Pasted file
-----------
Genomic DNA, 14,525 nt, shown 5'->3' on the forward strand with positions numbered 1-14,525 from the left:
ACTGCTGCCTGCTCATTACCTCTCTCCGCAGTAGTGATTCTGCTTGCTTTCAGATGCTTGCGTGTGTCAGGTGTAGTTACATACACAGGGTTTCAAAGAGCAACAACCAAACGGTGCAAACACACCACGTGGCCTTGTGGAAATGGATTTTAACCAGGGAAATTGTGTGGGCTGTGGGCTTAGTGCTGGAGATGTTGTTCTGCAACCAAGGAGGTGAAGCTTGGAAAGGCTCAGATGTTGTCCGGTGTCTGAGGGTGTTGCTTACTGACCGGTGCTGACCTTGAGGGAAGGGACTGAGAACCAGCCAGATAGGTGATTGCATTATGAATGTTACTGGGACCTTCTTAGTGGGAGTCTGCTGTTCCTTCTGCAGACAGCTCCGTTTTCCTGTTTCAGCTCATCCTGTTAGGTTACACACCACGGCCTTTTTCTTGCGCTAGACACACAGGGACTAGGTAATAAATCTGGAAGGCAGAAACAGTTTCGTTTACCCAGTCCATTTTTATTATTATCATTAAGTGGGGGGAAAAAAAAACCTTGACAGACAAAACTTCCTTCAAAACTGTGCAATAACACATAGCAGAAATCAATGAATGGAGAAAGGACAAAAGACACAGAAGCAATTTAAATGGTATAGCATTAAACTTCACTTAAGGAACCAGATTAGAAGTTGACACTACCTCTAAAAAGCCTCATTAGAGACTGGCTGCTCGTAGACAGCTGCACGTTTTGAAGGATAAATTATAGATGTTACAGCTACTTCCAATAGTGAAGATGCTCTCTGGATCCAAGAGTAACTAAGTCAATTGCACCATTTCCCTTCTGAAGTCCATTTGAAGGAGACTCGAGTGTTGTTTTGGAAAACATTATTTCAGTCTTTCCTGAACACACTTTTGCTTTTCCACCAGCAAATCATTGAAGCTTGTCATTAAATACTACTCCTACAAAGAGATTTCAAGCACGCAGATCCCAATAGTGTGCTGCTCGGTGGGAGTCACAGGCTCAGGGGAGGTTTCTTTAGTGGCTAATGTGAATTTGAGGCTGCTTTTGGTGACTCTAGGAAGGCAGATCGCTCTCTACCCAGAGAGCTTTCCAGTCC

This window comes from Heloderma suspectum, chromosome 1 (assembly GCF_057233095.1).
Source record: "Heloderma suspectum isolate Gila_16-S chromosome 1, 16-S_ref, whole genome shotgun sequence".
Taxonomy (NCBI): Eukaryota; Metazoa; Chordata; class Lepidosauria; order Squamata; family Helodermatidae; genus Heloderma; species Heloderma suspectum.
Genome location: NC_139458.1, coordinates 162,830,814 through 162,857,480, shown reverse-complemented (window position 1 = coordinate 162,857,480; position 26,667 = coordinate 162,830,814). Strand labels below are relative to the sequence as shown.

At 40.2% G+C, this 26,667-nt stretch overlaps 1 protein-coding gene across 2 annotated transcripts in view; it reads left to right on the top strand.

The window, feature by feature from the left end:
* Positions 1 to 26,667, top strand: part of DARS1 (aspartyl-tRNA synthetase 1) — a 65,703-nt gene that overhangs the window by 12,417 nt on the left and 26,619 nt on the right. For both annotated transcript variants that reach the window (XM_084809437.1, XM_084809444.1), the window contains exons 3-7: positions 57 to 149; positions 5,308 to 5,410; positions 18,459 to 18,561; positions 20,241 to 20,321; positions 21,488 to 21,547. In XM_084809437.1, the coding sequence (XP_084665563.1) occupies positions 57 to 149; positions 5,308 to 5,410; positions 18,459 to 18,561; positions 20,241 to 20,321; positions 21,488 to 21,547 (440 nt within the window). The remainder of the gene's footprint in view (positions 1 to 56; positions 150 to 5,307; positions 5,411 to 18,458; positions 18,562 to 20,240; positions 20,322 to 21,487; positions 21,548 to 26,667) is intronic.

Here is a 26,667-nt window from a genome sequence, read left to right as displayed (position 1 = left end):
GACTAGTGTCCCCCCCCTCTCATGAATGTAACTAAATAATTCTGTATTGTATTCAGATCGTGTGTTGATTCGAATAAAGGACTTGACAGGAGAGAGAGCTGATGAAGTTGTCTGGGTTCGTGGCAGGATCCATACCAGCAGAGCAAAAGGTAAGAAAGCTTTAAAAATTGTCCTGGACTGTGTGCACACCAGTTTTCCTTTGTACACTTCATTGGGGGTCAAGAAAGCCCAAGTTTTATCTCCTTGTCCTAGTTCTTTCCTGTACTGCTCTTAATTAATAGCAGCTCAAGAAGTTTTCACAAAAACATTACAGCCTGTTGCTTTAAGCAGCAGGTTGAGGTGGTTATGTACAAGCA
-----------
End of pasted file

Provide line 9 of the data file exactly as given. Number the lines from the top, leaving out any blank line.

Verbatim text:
* Positions 1 to 26,667, top strand: part of DARS1 (aspartyl-tRNA synthetase 1) — a 65,703-nt gene that overhangs the window by 12,417 nt on the left and 26,619 nt on the right. For both annotated transcript variants that reach the window (XM_084809437.1, XM_084809444.1), the window contains exons 3-7: positions 57 to 149; positions 5,308 to 5,410; positions 18,459 to 18,561; positions 20,241 to 20,321; positions 21,488 to 21,547. In XM_084809437.1, the coding sequence (XP_084665563.1) occupies positions 57 to 149; positions 5,308 to 5,410; positions 18,459 to 18,561; positions 20,241 to 20,321; positions 21,488 to 21,547 (440 nt within the window). The remainder of the gene's footprint in view (positions 1 to 56; positions 150 to 5,307; positions 5,411 to 18,458; positions 18,562 to 20,240; positions 20,322 to 21,487; positions 21,548 to 26,667) is intronic.